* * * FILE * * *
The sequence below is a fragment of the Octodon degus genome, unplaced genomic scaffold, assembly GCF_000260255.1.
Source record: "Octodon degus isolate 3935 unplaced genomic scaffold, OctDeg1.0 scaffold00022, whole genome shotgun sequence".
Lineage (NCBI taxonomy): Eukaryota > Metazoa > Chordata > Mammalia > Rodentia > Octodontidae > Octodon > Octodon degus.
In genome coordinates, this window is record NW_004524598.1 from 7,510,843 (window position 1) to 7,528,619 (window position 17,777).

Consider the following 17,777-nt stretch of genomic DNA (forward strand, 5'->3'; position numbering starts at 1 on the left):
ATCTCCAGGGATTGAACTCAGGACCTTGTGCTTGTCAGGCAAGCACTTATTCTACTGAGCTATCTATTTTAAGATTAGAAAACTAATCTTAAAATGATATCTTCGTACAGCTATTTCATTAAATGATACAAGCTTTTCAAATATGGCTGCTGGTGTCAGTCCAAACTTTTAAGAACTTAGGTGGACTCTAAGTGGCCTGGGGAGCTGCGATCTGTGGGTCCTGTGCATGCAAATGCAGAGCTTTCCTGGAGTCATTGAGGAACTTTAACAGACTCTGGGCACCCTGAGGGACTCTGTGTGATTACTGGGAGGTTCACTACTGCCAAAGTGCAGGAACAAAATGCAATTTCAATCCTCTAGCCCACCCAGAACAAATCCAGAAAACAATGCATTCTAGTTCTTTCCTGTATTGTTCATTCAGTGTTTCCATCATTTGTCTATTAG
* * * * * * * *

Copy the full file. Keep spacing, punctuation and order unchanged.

The sequence below is a fragment of the Octodon degus genome, unplaced genomic scaffold, assembly GCF_000260255.1.
Source record: "Octodon degus isolate 3935 unplaced genomic scaffold, OctDeg1.0 scaffold00022, whole genome shotgun sequence".
Lineage (NCBI taxonomy): Eukaryota > Metazoa > Chordata > Mammalia > Rodentia > Octodontidae > Octodon > Octodon degus.
In genome coordinates, this window is record NW_004524598.1 from 7,510,843 (window position 1) to 7,528,619 (window position 17,777).

Consider the following 17,777-nt stretch of genomic DNA (forward strand, 5'->3'; position numbering starts at 1 on the left):
ATCTCCAGGGATTGAACTCAGGACCTTGTGCTTGTCAGGCAAGCACTTATTCTACTGAGCTATCTATTTTAAGATTAGAAAACTAATCTTAAAATGATATCTTCGTACAGCTATTTCATTAAATGATACAAGCTTTTCAAATATGGCTGCTGGTGTCAGTCCAAACTTTTAAGAACTTAGGTGGACTCTAAGTGGCCTGGGGAGCTGCGATCTGTGGGTCCTGTGCATGCAAATGCAGAGCTTTCCTGGAGTCATTGAGGAACTTTAACAGACTCTGGGCACCCTGAGGGACTCTGTGTGATTACTGGGAGGTTCACTACTGCCAAAGTGCAGGAACAAAATGCAATTTCAATCCTCTAGCCCACCCAGAACAAATCCAGAAAACAATGCATTCTAGTTCTTTCCTGTATTGTTCATTCAGTGTTTCCATCATTTGTCTATTAG